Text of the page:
• 2010-2015  National Science Foundation Career Award ($426,301); Title:  Using control systems to quantify limbic dysregulation for neurobiologically-based diagnoses of psychiatric disabilities; PI:  LR Mujica-Parodi.
  • 2011-2015  Army Research Office ($512,594); Title:  The neurobiological basis for individual differences in pattern-detection within low signal/noise environments; PI:  LR Mujica-Parodi.
  • 2011-2013  National Science Foundation ($300,000); Title:  Using network dynamic fMRI for pre-surgical localization of epileptogenic foci; PI:  LR Mujica-Parodi.
  • 2012-2015  Office of Naval Research ($900,000); Title:  Computational modeling of oxytocin in the regulation of trust; PI:  LR Mujica-Parodi.

Past Grants

  • 2005-2008  US Army Medical Research ($1,187,926); Title:  The identification and isolation of human alarm pheromones; PI:  LR Mujica-Parodi.
  • 2007-2008  Defense University Research Instrumentation Award ($443,000); Title:  Optical tomography in support of control systems analyses of limbic regulation; PI:  LR Mujica-Parodi.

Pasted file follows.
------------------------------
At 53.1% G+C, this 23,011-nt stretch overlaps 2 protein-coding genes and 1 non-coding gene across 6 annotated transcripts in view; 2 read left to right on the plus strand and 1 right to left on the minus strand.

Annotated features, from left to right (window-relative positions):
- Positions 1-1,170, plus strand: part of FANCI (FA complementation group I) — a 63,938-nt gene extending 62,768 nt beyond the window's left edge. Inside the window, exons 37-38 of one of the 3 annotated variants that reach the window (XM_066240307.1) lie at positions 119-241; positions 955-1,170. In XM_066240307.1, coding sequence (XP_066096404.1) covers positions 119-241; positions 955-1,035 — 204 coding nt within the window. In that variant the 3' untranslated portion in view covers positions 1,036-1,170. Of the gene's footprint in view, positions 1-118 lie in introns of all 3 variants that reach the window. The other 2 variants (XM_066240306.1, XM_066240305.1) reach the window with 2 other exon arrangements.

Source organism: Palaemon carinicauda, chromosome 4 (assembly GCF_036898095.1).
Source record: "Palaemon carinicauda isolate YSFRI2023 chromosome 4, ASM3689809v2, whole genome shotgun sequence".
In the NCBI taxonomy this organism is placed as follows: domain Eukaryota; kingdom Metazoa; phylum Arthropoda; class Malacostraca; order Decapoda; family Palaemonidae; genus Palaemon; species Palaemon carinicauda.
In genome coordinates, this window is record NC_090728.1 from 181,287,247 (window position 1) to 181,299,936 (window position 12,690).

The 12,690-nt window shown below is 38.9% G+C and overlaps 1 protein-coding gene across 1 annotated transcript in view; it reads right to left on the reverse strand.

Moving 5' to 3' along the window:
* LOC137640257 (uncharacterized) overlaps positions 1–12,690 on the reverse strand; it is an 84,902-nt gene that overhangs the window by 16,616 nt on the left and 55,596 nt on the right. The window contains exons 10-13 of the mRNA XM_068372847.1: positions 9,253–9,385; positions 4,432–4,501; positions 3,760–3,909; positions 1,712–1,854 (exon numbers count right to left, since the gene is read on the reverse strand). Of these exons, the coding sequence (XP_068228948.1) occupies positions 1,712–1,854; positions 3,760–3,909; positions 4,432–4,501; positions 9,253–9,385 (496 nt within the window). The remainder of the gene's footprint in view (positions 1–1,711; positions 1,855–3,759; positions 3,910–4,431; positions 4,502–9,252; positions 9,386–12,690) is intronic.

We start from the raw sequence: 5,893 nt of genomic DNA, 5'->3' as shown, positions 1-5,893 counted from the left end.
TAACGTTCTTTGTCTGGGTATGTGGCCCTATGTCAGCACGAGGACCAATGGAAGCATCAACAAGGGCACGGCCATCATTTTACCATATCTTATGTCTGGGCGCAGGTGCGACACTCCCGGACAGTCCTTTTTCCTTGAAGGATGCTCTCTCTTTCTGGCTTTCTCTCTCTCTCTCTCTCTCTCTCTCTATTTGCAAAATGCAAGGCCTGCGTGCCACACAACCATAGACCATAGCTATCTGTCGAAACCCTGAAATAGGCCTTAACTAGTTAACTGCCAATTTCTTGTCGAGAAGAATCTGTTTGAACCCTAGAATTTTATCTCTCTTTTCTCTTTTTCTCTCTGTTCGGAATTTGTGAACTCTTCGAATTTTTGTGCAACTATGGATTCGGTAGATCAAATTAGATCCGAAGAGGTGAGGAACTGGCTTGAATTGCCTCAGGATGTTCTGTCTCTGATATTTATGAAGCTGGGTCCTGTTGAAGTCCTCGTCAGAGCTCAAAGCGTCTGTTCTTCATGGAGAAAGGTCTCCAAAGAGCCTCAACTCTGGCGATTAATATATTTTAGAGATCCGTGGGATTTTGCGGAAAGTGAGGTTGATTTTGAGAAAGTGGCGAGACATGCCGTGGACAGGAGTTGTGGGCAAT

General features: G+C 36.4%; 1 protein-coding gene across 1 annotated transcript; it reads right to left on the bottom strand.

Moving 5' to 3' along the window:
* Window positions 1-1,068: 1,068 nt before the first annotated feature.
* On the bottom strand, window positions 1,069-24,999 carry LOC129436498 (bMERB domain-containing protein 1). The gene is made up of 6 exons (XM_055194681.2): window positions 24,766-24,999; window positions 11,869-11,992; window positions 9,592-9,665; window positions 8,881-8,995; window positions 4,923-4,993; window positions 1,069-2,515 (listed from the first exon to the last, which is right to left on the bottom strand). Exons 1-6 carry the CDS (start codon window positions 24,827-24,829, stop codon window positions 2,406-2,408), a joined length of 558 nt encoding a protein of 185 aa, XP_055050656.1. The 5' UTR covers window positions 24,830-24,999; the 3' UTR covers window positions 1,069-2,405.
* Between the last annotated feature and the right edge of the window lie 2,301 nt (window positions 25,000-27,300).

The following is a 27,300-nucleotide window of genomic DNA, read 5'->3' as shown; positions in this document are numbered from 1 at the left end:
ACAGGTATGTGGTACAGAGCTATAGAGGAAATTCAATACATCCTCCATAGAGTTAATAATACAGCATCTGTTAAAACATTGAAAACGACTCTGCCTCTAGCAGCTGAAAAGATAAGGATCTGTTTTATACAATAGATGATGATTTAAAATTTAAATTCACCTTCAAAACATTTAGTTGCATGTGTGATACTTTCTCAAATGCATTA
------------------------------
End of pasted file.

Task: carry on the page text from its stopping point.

• 2005-2009  Office of Naval Research ($719,051); Title:  Genetic polymorphisms, stress, and immune response; PI:  Wayne Ensign, Co-PI:  LR Mujica-Parodi.
  • 2009  Army Research Laboratory ($50,000); Title:  Mathematical models of set-shifting under ambiguity; PI:  LR Mujica-Parodi.
  • 2005-2008  Office of Naval Research ($225,000); Title:  Operational stress in special forces during SERE; PI:  Marcus Taylor, Co-PI:  LR Mujica-Parodi.
  • 2003-2005  National Institutes of Mental Health ($535,387); Title:  Panic attacks and the endogenous opioid system; PI:  Donald F. Klein, Co-Investigator:  LR Mujica-Parodi.
  • 2000-2003  Brain and Behavior Foundation (formerly NARSAD) ($60,000); Title:  Cognitive processing and stress in schizophrenia; PI:  LR Mujica-Parodi.